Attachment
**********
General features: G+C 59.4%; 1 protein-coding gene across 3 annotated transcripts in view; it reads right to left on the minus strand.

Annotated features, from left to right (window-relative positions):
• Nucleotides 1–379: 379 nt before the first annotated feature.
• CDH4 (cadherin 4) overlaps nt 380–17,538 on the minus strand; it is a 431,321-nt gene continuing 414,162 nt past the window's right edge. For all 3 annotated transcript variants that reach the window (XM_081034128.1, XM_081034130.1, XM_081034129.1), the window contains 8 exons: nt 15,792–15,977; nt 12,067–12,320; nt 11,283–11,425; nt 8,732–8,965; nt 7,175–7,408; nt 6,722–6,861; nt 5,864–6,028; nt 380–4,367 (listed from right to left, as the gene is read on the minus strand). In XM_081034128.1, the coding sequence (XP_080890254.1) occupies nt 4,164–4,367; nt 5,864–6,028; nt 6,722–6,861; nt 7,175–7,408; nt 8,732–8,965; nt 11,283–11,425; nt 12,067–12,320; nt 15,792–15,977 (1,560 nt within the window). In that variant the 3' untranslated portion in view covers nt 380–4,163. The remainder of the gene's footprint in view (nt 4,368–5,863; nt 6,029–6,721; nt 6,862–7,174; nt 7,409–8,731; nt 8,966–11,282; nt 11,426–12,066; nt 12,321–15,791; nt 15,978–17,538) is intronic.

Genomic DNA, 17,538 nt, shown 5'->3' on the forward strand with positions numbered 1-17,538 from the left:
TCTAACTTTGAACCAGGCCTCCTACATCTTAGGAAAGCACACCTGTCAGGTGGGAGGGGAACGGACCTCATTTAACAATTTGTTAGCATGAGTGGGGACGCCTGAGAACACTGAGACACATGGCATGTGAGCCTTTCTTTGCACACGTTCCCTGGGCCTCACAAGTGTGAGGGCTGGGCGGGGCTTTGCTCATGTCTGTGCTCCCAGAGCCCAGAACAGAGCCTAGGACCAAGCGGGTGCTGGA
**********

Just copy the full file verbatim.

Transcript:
General features: G+C 59.4%; 1 protein-coding gene across 3 annotated transcripts in view; it reads right to left on the minus strand.

Annotated features, from left to right (window-relative positions):
• Nucleotides 1–379: 379 nt before the first annotated feature.
• CDH4 (cadherin 4) overlaps nt 380–17,538 on the minus strand; it is a 431,321-nt gene continuing 414,162 nt past the window's right edge. For all 3 annotated transcript variants that reach the window (XM_081034128.1, XM_081034130.1, XM_081034129.1), the window contains 8 exons: nt 15,792–15,977; nt 12,067–12,320; nt 11,283–11,425; nt 8,732–8,965; nt 7,175–7,408; nt 6,722–6,861; nt 5,864–6,028; nt 380–4,367 (listed from right to left, as the gene is read on the minus strand). In XM_081034128.1, the coding sequence (XP_080890254.1) occupies nt 4,164–4,367; nt 5,864–6,028; nt 6,722–6,861; nt 7,175–7,408; nt 8,732–8,965; nt 11,283–11,425; nt 12,067–12,320; nt 15,792–15,977 (1,560 nt within the window). In that variant the 3' untranslated portion in view covers nt 380–4,163. The remainder of the gene's footprint in view (nt 4,368–5,863; nt 6,029–6,721; nt 6,862–7,174; nt 7,409–8,731; nt 8,966–11,282; nt 11,426–12,066; nt 12,321–15,791; nt 15,978–17,538) is intronic.

Genomic DNA, 17,538 nt, shown 5'->3' on the forward strand with positions numbered 1-17,538 from the left:
TCTAACTTTGAACCAGGCCTCCTACATCTTAGGAAAGCACACCTGTCAGGTGGGAGGGGAACGGACCTCATTTAACAATTTGTTAGCATGAGTGGGGACGCCTGAGAACACTGAGACACATGGCATGTGAGCCTTTCTTTGCACACGTTCCCTGGGCCTCACAAGTGTGAGGGCTGGGCGGGGCTTTGCTCATGTCTGTGCTCCCAGAGCCCAGAACAGAGCCTAGGACCAAGCGGGTGCTGGA